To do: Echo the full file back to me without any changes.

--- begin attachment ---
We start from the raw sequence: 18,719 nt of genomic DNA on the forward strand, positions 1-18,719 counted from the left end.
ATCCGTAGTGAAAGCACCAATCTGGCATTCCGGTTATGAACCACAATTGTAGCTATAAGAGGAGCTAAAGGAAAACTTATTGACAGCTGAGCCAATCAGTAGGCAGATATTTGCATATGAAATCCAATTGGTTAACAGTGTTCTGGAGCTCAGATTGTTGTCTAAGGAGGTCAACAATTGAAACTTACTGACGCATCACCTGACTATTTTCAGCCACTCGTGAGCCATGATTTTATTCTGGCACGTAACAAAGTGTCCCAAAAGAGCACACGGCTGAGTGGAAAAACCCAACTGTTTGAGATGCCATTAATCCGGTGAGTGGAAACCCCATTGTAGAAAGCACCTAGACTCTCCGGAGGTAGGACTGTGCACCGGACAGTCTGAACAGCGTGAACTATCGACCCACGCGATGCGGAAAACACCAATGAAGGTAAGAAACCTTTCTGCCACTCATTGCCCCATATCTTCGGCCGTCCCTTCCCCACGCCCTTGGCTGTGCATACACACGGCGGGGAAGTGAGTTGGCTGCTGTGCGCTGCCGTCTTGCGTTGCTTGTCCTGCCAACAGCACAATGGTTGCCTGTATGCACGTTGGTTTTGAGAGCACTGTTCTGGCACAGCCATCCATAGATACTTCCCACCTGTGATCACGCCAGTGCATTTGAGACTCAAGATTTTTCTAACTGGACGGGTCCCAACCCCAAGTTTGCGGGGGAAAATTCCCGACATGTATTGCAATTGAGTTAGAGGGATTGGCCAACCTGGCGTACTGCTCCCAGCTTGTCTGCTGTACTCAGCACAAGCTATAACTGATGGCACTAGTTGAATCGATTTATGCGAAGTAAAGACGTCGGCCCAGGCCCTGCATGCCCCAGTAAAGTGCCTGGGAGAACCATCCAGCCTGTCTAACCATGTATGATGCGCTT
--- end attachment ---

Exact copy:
We start from the raw sequence: 18,719 nt of genomic DNA on the forward strand, positions 1-18,719 counted from the left end.
ATCCGTAGTGAAAGCACCAATCTGGCATTCCGGTTATGAACCACAATTGTAGCTATAAGAGGAGCTAAAGGAAAACTTATTGACAGCTGAGCCAATCAGTAGGCAGATATTTGCATATGAAATCCAATTGGTTAACAGTGTTCTGGAGCTCAGATTGTTGTCTAAGGAGGTCAACAATTGAAACTTACTGACGCATCACCTGACTATTTTCAGCCACTCGTGAGCCATGATTTTATTCTGGCACGTAACAAAGTGTCCCAAAAGAGCACACGGCTGAGTGGAAAAACCCAACTGTTTGAGATGCCATTAATCCGGTGAGTGGAAACCCCATTGTAGAAAGCACCTAGACTCTCCGGAGGTAGGACTGTGCACCGGACAGTCTGAACAGCGTGAACTATCGACCCACGCGATGCGGAAAACACCAATGAAGGTAAGAAACCTTTCTGCCACTCATTGCCCCATATCTTCGGCCGTCCCTTCCCCACGCCCTTGGCTGTGCATACACACGGCGGGGAAGTGAGTTGGCTGCTGTGCGCTGCCGTCTTGCGTTGCTTGTCCTGCCAACAGCACAATGGTTGCCTGTATGCACGTTGGTTTTGAGAGCACTGTTCTGGCACAGCCATCCATAGATACTTCCCACCTGTGATCACGCCAGTGCATTTGAGACTCAAGATTTTTCTAACTGGACGGGTCCCAACCCCAAGTTTGCGGGGGAAAATTCCCGACATGTATTGCAATTGAGTTAGAGGGATTGGCCAACCTGGCGTACTGCTCCCAGCTTGTCTGCTGTACTCAGCACAAGCTATAACTGATGGCACTAGTTGAATCGATTTATGCGAAGTAAAGACGTCGGCCCAGGCCCTGCATGCCCCAGTAAAGTGCCTGGGAGAACCATCCAGCCTGTCTAACCATGTATGATGCGCTT